Last fall I blogged about a book I read about people in Japan who walk out of their lives and never come back. It’s called “evaporating.” It’s very common, said the book, common enough that there are businesses specifically made for these people, to help them flee.
The story did strike me as kind of surreal and TIME Magazine has published an article about it saying the same:
It was captivating. But early inquiries revealed that many in Japan doubted the veracity of Mauger’s reporting. “Most of us who saw [the story] found it unbelievable,” says Charles McJilton, a longtime expatriate resident of Japan… Parts of Mauger’s book are “fantasy at best,” McJilton tells TIME.
A cultural prevalence of vanishing…is not reflected in the country’s official statistics. Japan’s National Police Agency registered around 82,000 missing persons in 2015 and noted that some 80,000 had been found by the end of the year. Only 23,000 of them had remained missing for more than a week and about 4,100 of them turned out to be dead. In Britain, which has about half the population of Japan, more than 300,000 calls were made to police in 2015 to report a missing person.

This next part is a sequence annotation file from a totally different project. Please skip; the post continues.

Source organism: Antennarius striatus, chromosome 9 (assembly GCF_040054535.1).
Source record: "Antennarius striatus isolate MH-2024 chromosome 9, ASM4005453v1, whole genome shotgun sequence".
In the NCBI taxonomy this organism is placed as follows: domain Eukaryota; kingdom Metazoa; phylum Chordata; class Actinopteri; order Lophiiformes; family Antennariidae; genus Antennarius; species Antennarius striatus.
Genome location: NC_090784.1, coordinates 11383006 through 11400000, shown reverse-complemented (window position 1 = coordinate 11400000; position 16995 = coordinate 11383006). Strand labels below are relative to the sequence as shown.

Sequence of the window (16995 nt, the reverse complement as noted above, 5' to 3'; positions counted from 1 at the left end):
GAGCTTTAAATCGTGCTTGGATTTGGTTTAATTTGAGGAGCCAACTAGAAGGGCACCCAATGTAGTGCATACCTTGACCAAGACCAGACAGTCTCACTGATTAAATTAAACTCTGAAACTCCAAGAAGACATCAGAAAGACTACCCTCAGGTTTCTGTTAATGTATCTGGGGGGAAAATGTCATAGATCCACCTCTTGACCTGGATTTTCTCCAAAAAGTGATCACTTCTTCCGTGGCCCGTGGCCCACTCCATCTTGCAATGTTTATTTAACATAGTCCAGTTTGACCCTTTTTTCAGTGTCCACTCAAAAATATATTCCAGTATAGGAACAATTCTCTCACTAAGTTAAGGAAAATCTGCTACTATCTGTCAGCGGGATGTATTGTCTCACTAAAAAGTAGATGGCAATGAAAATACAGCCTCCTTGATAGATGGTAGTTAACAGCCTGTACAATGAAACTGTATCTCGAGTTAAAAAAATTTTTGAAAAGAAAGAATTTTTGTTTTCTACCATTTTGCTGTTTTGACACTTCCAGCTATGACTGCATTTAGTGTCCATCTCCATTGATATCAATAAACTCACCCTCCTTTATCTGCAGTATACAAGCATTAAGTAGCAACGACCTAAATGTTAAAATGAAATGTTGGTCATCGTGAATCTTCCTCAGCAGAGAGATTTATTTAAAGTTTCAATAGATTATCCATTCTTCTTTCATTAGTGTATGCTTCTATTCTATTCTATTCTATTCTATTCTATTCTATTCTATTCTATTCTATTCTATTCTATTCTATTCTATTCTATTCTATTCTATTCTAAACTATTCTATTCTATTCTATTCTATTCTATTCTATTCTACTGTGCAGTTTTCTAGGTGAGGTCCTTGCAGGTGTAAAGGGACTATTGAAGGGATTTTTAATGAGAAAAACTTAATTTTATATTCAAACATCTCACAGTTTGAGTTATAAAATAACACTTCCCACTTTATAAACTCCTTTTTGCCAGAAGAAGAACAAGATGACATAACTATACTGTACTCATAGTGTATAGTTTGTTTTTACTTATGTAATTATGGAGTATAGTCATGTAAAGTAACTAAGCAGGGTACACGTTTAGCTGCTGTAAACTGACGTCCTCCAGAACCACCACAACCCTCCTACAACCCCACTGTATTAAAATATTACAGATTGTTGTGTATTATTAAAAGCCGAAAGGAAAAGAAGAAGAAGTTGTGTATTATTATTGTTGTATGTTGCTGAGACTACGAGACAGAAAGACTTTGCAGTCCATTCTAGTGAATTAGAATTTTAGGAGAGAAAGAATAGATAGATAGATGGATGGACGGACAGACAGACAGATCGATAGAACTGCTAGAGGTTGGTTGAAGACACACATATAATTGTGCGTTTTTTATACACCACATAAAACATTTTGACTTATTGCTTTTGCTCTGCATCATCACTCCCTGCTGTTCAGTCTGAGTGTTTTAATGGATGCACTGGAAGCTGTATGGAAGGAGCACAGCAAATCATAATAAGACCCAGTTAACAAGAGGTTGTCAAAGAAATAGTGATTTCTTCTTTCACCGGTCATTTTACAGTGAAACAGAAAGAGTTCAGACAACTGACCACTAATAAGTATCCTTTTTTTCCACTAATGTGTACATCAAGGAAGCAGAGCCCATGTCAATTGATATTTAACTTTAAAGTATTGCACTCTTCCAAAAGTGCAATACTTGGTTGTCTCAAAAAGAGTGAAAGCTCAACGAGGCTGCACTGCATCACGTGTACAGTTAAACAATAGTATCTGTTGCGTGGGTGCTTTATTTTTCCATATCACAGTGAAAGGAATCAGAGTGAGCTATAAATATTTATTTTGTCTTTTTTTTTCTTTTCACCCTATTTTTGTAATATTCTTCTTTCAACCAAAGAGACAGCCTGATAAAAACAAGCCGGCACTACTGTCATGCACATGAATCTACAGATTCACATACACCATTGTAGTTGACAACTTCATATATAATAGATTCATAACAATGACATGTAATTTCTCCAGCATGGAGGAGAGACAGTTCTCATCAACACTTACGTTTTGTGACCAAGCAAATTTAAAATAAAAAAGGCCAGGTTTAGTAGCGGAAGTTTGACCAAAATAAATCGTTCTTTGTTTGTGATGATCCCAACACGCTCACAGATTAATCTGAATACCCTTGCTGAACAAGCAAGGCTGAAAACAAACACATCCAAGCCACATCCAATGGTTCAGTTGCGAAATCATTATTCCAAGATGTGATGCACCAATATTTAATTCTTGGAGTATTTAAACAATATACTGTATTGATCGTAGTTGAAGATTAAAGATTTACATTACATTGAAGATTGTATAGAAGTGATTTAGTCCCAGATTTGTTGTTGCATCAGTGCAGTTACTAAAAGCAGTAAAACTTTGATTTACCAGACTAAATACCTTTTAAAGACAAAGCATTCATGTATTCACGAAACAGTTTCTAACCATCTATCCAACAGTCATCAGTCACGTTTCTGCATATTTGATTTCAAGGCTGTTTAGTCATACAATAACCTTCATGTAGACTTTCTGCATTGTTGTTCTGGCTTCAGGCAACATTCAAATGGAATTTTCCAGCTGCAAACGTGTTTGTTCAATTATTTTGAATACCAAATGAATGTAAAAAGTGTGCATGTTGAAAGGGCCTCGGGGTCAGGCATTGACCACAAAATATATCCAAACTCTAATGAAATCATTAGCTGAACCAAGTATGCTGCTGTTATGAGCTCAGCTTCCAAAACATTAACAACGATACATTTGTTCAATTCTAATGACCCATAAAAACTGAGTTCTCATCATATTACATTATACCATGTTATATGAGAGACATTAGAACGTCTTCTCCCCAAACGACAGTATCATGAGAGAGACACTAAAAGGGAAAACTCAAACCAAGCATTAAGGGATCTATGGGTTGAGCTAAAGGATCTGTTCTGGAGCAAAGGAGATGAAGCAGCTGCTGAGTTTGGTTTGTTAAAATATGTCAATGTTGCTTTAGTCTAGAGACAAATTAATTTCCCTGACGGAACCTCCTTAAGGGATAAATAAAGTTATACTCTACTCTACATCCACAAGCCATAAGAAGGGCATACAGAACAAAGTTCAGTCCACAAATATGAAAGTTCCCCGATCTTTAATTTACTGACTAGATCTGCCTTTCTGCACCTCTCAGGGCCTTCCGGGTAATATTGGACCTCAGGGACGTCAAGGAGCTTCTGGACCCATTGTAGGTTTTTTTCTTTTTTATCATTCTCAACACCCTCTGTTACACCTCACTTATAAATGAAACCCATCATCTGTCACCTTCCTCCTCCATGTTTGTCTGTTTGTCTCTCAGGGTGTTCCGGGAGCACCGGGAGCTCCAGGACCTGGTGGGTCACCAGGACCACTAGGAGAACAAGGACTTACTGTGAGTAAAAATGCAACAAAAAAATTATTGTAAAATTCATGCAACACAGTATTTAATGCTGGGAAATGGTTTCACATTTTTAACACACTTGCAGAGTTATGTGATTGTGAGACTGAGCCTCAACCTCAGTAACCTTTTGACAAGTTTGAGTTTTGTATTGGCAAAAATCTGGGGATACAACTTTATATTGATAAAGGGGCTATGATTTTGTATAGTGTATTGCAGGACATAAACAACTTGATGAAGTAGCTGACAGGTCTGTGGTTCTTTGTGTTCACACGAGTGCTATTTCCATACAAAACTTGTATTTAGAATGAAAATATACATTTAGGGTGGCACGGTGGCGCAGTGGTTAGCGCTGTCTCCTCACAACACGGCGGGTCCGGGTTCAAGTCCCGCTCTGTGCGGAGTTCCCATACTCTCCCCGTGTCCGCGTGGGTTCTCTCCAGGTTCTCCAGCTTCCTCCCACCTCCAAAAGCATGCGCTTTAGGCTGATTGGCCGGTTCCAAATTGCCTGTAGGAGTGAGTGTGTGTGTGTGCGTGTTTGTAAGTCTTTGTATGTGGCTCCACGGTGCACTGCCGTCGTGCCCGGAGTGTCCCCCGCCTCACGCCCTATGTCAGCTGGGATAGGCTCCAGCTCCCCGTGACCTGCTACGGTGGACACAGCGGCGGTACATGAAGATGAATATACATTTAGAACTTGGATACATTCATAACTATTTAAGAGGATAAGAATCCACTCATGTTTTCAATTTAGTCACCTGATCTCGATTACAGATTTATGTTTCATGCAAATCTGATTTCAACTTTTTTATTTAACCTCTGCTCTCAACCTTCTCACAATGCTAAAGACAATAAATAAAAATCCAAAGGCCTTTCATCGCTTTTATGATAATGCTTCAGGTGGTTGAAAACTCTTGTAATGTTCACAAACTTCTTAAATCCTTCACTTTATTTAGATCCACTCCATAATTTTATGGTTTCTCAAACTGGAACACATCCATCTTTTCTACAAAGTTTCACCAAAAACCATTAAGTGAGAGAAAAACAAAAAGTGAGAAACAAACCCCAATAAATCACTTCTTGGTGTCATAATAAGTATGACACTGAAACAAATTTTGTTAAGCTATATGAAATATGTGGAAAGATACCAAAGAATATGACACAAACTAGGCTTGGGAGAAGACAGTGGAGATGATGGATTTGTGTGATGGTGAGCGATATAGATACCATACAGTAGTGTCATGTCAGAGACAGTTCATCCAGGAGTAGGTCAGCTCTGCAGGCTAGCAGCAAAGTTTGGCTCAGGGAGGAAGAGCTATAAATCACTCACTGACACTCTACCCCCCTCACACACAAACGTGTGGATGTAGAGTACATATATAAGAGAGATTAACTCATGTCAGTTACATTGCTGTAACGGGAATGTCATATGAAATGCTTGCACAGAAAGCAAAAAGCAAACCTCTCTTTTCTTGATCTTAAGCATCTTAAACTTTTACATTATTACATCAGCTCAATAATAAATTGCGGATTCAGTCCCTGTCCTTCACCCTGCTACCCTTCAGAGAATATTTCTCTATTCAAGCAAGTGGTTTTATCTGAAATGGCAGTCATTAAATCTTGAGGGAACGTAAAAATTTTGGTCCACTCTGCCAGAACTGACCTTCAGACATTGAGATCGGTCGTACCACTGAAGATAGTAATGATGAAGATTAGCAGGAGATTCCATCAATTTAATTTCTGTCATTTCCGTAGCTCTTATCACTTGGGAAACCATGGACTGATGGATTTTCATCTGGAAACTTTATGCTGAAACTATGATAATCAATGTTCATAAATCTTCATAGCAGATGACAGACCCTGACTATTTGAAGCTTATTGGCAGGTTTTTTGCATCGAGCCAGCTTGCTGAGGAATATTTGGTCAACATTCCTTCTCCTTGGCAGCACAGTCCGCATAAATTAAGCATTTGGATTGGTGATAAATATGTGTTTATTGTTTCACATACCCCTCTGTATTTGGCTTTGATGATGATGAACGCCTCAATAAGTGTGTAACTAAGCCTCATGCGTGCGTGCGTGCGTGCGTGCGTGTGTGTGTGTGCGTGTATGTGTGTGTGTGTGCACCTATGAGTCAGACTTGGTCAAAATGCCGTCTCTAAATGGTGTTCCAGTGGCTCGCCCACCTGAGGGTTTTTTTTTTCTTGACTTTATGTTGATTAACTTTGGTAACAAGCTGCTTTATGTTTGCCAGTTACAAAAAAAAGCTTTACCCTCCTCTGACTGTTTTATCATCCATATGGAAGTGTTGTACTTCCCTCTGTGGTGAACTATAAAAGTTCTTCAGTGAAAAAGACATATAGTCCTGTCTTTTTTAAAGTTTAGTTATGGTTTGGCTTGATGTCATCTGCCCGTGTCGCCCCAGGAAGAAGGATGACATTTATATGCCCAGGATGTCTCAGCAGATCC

The Missing Persons Search Support Association of Japan (MPS), a non-profit set up to provide support to the families of the evaporated, argues that official numbers reflect under-reporting and are way too low. “The actual, unregistered number is estimated at several times 100,000,” claims the organization’s website.
The aforementioned businesses actually do exist, and are described in the article. TIME interviewed the owner of one such business. She charges
between ¥50,000 ($450) and ¥300,000 ($2,600) depending on the amount of possessions somebody wants to flee with, how far they’re going, and whether the move needs to happen under the cover of darkness. Taking along children, or evading debt collectors, can push prices higher.
Anyway, check out the article. It’s really cool.